The Clintonia Trail

Loop hike with the James Irvine and Miners’ Ridge Trails

Length 7.6 mi · Climbing 860 ft
California > Redwood National and State Parks > Prairie Creek Redwoods State Park

The Clintonia Trail

This loop is a shorter alternative to the 12-mile James Irvine and Miners’ Ridge loop. Without the beach and Fern Canyon, the Clintonia loop doesn’t have as much variety, but it’s almost entirely in old-growth redwoods.

The loop does have a lot of big redwoods, but overall it’s not as impressive as the neighboring West Ridge and Prairie Creek loop. On the other hand, the Clintonia loop has no traffic noise at all; it’s profoundly quiet except, sometimes, for the distant roar of the surf. So it has much more of a wilderness feel.

The route described below starts from the visitor center, but it’s also possible to hike the Clintonia Trail starting from Fern Canyon to make a 6.5 mile loop. The redwoods wouldn’t be nearly as spectacular that way, but the hike would include the beach and Fern Canyon. This would be a great option if you’re staying at the beach campground.

Take the trail that starts next to the park visitor center. The trail immediately dives into the redwoods and crosses Prairie Creek on a big footbridge. Continue to the third intersection, then turn right onto the James Irvine Trail.

The trail switchbacks up a ridge covered with large redwoods. At the intersection with the Miners’ Ridge Trail, turn right to stay on the James Irvine Trail.

The trail, which is cut into a hillside, meanders through very open old-growth redwood uplands, with views of the big trees and fern-carpeted hillsides. It gradually descends to the valley bottom, where the trees become smaller and the woods are less open. There are, however, a few monster trees to look out for.

The James Irvine Trail

A huge burled redwood on the James Irvine Trail

The trail along the valley bottom is somewhat rough, with lots of exposed tree roots and some short muddy sections. The footbridges in this area are in poor repair, and some have missing planks.

Turn left onto the Clintonia Trail. As it starts climbing up a hillside, the trail soon enters an attractive and remarkably dense grove of small upland redwoods. There isn’t any understory of tanoak or huckleberry here, so although the redwoods are unusually close together, the grove is still very open. The foliage and tree trunks are both very light colored.

The Clintonia Trail passes through an unusually dense grove of small redwoods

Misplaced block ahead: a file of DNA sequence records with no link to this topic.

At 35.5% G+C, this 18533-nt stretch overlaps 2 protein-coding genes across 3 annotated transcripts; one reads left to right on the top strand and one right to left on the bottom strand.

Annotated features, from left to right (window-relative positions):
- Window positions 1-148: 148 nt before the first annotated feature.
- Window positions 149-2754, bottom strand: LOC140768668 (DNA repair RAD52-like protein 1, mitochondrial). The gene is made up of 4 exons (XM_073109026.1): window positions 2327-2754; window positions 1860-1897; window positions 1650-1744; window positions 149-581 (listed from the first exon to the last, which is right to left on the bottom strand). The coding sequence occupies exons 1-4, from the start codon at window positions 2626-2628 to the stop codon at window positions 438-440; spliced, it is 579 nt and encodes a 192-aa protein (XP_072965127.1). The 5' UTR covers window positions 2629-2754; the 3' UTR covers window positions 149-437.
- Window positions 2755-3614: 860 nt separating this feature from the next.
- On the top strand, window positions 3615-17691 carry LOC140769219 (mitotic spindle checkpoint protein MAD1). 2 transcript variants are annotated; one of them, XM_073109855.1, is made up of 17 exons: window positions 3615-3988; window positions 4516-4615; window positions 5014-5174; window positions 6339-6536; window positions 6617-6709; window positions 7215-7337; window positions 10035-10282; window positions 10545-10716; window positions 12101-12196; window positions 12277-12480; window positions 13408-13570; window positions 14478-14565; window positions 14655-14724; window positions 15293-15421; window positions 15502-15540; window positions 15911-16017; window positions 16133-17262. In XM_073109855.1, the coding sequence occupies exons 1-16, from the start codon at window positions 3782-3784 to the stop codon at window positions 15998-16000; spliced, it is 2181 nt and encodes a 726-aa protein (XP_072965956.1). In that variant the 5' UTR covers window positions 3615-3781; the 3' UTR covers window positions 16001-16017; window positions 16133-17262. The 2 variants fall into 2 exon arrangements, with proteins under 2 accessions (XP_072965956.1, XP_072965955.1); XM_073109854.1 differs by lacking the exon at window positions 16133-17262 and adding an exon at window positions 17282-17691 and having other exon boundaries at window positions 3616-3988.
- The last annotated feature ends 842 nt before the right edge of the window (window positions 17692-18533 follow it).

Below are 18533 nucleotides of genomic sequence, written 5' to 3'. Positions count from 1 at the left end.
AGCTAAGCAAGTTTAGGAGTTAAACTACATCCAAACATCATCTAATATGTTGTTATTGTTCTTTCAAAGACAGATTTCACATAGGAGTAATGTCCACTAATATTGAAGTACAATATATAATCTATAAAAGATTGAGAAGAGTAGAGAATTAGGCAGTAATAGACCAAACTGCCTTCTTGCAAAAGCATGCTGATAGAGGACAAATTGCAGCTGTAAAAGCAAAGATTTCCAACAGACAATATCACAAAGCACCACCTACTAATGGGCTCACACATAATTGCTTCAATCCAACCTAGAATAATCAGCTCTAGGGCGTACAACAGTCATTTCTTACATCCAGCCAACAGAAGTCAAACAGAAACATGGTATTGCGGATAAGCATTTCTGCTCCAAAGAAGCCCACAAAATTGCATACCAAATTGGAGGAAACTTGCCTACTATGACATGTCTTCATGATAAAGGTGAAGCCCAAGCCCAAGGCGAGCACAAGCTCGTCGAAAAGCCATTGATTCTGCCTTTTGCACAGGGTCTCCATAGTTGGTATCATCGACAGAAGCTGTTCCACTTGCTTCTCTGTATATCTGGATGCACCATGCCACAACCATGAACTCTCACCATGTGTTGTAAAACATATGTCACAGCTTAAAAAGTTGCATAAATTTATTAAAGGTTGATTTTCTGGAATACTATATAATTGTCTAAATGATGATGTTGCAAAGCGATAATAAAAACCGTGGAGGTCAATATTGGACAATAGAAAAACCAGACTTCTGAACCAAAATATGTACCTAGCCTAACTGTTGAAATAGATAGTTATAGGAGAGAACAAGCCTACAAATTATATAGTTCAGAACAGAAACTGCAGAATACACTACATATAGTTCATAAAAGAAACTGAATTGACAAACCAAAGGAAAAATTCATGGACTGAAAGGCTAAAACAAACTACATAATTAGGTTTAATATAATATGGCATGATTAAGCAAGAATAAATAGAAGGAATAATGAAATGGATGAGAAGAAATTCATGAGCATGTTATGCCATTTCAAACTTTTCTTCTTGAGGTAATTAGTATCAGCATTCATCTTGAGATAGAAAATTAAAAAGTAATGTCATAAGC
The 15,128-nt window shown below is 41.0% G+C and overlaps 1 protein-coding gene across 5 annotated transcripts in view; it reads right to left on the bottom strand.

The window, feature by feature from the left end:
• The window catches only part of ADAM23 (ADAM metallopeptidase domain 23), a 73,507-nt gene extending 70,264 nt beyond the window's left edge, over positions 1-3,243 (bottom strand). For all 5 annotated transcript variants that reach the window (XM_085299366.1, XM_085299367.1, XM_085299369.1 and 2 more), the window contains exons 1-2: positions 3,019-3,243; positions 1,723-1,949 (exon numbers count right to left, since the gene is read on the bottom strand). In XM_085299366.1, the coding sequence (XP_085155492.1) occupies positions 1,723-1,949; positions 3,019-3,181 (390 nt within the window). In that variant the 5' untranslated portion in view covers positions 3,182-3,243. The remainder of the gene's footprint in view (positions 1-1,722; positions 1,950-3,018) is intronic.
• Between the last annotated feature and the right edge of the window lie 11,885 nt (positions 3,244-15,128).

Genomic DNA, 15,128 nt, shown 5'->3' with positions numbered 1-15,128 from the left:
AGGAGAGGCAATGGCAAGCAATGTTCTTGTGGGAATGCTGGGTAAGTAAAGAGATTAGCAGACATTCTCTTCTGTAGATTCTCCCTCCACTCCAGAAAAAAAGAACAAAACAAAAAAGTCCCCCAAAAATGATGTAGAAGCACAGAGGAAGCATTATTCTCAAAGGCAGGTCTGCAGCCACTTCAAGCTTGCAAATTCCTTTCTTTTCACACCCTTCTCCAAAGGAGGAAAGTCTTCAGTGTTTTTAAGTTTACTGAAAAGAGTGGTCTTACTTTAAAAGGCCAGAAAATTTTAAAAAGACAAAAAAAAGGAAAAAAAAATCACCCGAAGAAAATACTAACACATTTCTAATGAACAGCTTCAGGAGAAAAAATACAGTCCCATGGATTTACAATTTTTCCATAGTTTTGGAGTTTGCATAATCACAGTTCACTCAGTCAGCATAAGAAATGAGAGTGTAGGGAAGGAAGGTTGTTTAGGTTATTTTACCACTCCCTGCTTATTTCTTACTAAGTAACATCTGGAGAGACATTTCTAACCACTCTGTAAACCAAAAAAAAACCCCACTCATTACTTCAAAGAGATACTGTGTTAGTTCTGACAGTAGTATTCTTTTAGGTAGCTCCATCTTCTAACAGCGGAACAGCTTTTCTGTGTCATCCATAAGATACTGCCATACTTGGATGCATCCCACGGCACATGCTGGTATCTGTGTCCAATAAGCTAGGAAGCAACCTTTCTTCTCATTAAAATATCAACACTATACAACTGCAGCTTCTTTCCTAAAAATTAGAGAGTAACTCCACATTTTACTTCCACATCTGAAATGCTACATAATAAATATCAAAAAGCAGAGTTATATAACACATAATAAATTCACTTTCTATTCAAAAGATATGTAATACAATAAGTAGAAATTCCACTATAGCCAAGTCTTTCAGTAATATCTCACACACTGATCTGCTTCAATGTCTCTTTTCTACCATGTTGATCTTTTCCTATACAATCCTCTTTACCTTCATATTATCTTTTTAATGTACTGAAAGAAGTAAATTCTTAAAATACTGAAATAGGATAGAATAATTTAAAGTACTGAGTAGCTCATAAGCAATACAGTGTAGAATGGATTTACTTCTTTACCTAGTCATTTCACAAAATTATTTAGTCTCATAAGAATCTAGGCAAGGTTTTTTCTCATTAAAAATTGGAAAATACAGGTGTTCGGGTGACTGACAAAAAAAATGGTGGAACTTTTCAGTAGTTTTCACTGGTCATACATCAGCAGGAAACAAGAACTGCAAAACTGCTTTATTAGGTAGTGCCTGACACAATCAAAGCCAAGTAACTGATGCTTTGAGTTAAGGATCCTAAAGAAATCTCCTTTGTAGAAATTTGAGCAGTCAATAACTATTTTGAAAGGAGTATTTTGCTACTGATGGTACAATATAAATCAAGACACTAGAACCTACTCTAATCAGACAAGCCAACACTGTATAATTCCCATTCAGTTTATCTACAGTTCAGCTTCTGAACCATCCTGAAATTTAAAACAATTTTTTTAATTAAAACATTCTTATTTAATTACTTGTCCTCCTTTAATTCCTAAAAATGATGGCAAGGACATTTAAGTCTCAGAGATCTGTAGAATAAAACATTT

Reaching the top of a low, wide knoll, the trail descends slightly and then begins to climb again. As it does, it enters a grove of small spruce trees.

The spruce grove on the Clintonia Trail

On the right is an unmarked side trail to some memorial groves. The trail is unmaintained and has almost completely disappeared; it’s overgrown with ferns and blocked by fallen trees. The trail used to be a quarter-mile long, but today a faint path leads only a few yards before petering out. The trail follows what looks like an old logging road, and the wide path of the road can still be seen.

At this point the Clintonia Trail widens and the scenery changes dramatically. Just like the side trail, it looks like this part of the trail used to be a logging road. The woods abruptly become much darker, with a dense understory of huckleberry, a typical appearance for logged areas. However, although two or three small stumps can be seen along the trail, it seems like very few redwoods were logged because there are still lots of old-growth trees. Maybe only spruce trees were logged, like at nearby Boat Creek.

There’s a second side trail to some more memorial groves; this one is marked, but is also unmaintained.

The redwoods become larger as the trail climbs. Just before it ends, the trail breaks out of the dense huckleberry and enters a much more attractive old-growth upland area. Just a few yards later, turn left onto the Miners’ Ridge Trail.

The Miners’ Ridge Trail climbs a ridge sprinkled with huge redwoods. The biggest trees are right on top of the ridge; on either side, the trees are smaller. As the trail crests and starts to descend, the trees become smaller again.

The Miners’ Ridge Trail

After the intersection with the James Irvine Trail, continue on the James Irvine Trail back to park headquarters.



© 2023 David Baselt